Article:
The acute onset and rapid recurrence of hepatic injury with proton pump inhibitors suggests a hypersensitivity reaction, but may merely reflect altered metabolism or acute toxicity of a metabolic byproduct. Pantoprazole is metabolized predominantly by hepatic CYP 2C19 with lesser metabolism by CYP 3A4. Drug interactions may occur with agents that share these pathways of metabolism.
Outcome and Management
The mild and asymptomatic elevations in serum aminotransferase that have been observed during pantoprazole therapy are usually transient and may resolve even without dose modification. Clinically apparent liver injury due to pantoprazole is rare, but calls for prompt withdrawal of the agent. Cases of acute liver failure due to proton pump inhibitors have been described, but are exceedingly rare. There is no information about cross reactivity among the various PPIs after pantoprazole hepatotoxicity, but the PPIs all share a benzimidazole structure, and caution should be used in attempting to reintroduce another PPI after clinically apparent PPI associated hepatic injury.
Case 1. Acute liver injury due to pantoprazole.
[Modified from: Cordes A, Vogt W, Maier KP. [Pantoprazole-induced hepatitis]. Dtsch Med Wochenschr 2003; 128: 611-4. German. PubMed Citation]
A 46 year old woman with symptoms of gastroesophageal reflux developed epigastic pain 8 days after starting pantoprazole. She denied jaundice, dark urine, fever, rash or poor appetite. She had no history of liver disease, jaundice, alcohol abuse or risk factors for viral hepatitis. She took no other medications. Her serum aminotransferase levels had been normal 3 days previously when she underwent a routine upper endoscopy under midazolam anesthesia (which showed changes suggestive of gastroesophageal reflux disease). On examination, she had no fever, jaundice, rash, hepatomegaly or tenderness. Laboratory tests showed moderate elevations in serum aminotransferase levels and bilirubin of 1.0 mg/dL (Table). The alkaline phosphatase levels were normal, but lactic dehydrogenase was slightly elevated (LDH 686 U/L, normal <240). The white blood cell count was normal without eosinophilia. Tests for hepatitis A, B and C and for autoantibodies were negative. An ultrasound showed a gallstone without evidence of biliary obstruction. Pantoprazole was stopped. Serum bilirubin and ALT levels rose for a day and then began to fall and were near normal one week later. A liver biopsy was not done and she was not reexposed to pantoprazole or other proton pump inhibitors.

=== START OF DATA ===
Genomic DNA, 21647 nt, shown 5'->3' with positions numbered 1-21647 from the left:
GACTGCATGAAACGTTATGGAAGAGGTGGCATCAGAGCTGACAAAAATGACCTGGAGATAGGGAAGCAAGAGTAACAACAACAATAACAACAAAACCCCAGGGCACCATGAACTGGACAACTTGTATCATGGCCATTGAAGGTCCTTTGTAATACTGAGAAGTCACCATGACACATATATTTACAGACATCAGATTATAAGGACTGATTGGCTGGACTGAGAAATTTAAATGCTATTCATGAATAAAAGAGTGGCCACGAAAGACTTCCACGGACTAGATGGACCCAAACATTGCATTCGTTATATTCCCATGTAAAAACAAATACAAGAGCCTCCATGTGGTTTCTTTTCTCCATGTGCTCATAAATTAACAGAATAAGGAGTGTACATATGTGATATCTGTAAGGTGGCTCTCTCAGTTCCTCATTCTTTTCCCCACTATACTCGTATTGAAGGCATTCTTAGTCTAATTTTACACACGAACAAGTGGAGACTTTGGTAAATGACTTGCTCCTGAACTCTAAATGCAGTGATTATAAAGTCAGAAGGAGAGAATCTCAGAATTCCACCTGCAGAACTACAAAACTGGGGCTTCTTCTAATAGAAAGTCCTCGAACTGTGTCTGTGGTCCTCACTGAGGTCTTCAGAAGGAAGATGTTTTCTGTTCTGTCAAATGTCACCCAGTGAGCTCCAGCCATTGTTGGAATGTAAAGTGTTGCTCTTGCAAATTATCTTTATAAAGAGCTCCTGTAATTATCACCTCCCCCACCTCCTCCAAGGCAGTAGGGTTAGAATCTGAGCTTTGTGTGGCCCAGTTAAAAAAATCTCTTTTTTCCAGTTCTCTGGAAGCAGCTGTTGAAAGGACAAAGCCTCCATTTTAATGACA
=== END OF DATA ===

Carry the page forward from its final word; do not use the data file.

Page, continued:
|Medication:||Pantoprazole (dose not given)|
|Pattern:|| Hepatocellular (R=37)|
||3+ (jaundice, hospitalization)|
||8 days to onset of symptoms, 9 days to jaundice|
|Other medications:||Intravenous midazolam, 3 days before onset|